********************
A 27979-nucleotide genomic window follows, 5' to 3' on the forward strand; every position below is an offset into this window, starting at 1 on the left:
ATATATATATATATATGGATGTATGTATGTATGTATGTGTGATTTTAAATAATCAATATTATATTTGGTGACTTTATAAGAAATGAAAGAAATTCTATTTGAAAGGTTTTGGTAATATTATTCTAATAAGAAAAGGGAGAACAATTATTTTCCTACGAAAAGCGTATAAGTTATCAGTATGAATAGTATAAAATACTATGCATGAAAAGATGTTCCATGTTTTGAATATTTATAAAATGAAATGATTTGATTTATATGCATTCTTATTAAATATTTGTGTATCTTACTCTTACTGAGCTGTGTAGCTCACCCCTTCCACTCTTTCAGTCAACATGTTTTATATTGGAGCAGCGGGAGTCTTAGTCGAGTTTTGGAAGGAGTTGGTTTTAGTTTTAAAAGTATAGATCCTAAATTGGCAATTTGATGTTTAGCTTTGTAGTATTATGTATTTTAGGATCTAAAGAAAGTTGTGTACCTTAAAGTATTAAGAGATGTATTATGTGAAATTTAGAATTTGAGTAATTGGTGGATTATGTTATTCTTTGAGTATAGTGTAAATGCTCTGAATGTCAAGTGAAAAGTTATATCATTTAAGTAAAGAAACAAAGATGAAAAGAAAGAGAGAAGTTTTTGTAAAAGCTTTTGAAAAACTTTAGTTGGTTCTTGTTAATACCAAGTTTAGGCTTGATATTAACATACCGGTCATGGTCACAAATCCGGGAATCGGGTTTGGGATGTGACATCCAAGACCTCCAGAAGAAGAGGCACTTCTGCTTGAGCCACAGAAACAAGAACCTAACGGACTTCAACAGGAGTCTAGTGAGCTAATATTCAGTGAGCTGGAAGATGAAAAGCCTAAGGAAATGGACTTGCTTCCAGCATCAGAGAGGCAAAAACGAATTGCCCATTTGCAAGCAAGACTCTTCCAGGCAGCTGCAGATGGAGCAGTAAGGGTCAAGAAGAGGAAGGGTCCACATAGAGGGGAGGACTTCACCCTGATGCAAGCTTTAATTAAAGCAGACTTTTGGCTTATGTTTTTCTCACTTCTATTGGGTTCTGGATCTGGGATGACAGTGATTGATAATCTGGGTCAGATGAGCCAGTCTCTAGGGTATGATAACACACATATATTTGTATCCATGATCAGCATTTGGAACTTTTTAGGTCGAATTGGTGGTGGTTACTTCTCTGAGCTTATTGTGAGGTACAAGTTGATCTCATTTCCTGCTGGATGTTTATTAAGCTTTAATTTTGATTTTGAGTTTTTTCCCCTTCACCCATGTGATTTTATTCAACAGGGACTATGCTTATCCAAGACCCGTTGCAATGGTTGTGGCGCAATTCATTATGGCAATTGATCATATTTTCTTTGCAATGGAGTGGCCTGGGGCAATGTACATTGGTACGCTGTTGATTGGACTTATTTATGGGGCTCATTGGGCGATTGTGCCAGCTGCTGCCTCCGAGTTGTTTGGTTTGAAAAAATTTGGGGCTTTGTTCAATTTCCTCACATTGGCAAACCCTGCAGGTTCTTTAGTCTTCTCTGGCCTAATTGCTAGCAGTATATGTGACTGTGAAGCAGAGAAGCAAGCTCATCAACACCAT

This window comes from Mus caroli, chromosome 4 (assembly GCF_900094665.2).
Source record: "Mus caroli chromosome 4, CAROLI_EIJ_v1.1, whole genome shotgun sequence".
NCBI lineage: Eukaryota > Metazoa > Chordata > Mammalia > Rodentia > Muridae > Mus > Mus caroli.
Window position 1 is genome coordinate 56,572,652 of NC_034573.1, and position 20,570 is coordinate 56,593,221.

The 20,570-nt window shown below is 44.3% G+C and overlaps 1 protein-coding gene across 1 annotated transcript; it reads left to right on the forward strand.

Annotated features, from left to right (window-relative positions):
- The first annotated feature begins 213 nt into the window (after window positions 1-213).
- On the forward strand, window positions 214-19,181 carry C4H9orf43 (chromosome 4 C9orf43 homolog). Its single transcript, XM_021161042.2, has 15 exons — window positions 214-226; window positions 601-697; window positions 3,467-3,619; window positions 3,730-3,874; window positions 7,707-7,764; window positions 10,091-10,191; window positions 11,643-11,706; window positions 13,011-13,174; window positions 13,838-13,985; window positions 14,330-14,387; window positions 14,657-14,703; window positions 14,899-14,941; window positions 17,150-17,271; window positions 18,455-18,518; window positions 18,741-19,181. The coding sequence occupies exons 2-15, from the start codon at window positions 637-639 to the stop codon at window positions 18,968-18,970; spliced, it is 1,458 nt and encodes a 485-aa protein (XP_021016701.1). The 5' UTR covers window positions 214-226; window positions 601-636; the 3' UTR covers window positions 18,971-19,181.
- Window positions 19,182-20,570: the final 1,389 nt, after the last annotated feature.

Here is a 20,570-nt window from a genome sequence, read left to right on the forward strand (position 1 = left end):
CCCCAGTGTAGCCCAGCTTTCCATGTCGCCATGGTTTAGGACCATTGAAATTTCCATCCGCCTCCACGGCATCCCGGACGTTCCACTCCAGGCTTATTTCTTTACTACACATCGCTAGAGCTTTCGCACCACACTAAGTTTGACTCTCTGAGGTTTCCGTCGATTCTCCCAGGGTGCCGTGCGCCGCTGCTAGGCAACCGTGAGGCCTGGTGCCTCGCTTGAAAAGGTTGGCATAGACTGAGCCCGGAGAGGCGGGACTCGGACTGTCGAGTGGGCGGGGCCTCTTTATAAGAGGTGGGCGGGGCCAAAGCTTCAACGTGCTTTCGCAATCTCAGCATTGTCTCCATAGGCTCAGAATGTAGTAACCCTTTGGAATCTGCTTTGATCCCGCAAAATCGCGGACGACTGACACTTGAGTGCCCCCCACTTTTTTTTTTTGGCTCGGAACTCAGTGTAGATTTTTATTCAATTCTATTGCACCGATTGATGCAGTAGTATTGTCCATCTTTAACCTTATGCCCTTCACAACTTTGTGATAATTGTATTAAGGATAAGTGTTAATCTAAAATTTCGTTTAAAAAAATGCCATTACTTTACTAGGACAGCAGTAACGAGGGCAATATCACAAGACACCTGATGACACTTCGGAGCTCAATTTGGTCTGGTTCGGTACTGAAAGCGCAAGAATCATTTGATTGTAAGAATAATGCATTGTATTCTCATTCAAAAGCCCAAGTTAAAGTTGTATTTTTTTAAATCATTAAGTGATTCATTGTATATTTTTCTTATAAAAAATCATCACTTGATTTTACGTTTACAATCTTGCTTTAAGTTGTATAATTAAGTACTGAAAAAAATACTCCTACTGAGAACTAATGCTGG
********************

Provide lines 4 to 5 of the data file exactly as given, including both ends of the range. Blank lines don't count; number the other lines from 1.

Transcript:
Source record: "Mus caroli chromosome 4, CAROLI_EIJ_v1.1, whole genome shotgun sequence".
NCBI lineage: Eukaryota > Metazoa > Chordata > Mammalia > Rodentia > Muridae > Mus > Mus caroli.